Wednesday, February 23, 2022

It's A Bird! It's A Plane! or The Pentagon!

This is The Cousin Nancy Show transcription for my Episode 13 (2-23-22) It's A Bird! It's A Plane! or The Pentagon! podcast and I hope that you will enjoy it. To listen to it please click on The Cousin Nancy Show, on the side bar. Or please click below:

Episode 13 (2-23-22)

IT'S A BIRD, IT'S A PLANE! or The Pentagon!

Today I am going to tell you a funny story about my dear friend Henry B. Gonzalez, from Austin, Texas who passed away a few years ago. But 1st, before I do that I want to give you a Cousin Boomer update.


A few weeks ago Cousin Boomer came over, because he needed to borrow a ladder from us, which I wasn't real thrilled about, because he is prone to accidents, because he isn't  the brightest crayon in the box.

When he arrived both of his ears were bandaged, so Tony asked him what happened to your ears?

Boomer told him "the other day is was ironing my Wranglers when the phone rang and by accident I picked up the iron instead of the phone."

Then I asked him "What happened to your other ear?"

And he said, "As soon as I put it down—it rang again." 

The title of this episode is:  It's A Bird, It's a Plane! or The Pentagon!

In 1986, My late husband, Jim, and I had an embroidery business in Austin, Texas or better said in Westlake, Texas. The wealthiest neighborhood surrounded by Austin.

It was a fun business and we usually had to work 7 days a week just to keep up with the demand, because we had so much business. 

The best part or most fun part of our business was working with celebrities, musicians, artists, the film industry, night clubs & bars, radio stations, etc. And not to brag, but to brag we did business with the University of Texas, Austin City Limits, Willie Nelson, the Broken Spoke, Ben Crenshaw, Joe Ely, The Geezinslaw Brothers, the Belamy Brothers, Grateful Dead, Austin Rodeo, Henry's Bar, Desert Rose Band, Jerry Jeff Walker, Asleep at The Wheel, etc. And the Pentagon.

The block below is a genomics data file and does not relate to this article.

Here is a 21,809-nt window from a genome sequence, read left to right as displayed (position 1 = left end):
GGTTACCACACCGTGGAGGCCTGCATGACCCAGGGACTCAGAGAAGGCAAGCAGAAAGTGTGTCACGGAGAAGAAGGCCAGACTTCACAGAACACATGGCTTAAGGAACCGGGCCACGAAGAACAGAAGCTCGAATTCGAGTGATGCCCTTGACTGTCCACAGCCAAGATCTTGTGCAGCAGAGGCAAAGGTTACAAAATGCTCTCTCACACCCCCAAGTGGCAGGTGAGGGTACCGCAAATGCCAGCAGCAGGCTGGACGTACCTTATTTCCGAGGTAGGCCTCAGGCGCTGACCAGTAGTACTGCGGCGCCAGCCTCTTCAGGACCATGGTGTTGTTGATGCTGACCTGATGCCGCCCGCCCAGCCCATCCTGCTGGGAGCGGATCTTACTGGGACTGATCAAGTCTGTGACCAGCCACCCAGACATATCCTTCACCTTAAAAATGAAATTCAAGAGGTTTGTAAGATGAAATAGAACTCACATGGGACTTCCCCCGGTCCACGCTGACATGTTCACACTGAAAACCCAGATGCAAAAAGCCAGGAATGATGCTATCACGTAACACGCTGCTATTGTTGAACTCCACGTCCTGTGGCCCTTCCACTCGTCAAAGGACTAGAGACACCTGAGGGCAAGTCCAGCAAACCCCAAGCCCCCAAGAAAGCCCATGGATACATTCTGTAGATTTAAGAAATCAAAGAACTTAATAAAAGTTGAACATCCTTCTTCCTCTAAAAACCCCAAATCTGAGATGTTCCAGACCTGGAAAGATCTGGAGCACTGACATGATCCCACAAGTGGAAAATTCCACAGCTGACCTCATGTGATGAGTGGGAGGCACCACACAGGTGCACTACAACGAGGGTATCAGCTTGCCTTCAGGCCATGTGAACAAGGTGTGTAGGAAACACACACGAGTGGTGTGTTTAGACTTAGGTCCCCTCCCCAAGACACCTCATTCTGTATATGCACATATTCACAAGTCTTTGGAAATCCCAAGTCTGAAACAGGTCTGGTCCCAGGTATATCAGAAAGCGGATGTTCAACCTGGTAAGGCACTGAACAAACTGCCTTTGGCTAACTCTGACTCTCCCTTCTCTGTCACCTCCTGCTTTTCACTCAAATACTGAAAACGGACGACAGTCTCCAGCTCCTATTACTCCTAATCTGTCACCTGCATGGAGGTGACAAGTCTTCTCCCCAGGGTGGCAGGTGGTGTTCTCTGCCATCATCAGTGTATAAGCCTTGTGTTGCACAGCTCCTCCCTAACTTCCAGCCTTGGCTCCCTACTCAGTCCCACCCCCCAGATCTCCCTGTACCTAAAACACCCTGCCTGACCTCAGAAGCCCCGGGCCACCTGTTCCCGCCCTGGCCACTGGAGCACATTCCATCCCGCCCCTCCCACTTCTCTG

And that is how we met one of the nicest, kindness and multi-talented man, Henry B. Gonzalez, who was one of the members of the famous Armadillo World Headquarters— Armadillo Art Squad. A group of young artists who created all the posters, handbills and print ads that promoted the performances at the Armadillo.

Henry was also an integral part in the Austin Music Scene, too. Including working with the Austin Opera House and in 2004 he was part of the founding group of the famous South Austin Museum of Popular Culture.

And when Henry wasn't doing one of those activities he was either a stage hand or a stage manager or was off touring with several national and local bands, including the late great Stevie Ray Vaughn.

Jim & I first met Henry when he came into our embroidery shop to pick up two huge boxes of Asleep At The Wheel's embroidered caps, for the band to sell and also five tour jackets for the band members. And that was the day we instantly became best of friends with Henry.

And from that day forward Henry would stop by our shop at least 2-3 times a month for fun visits. And we always loved seeing him, because we loved Henry, as did everyone who knew him.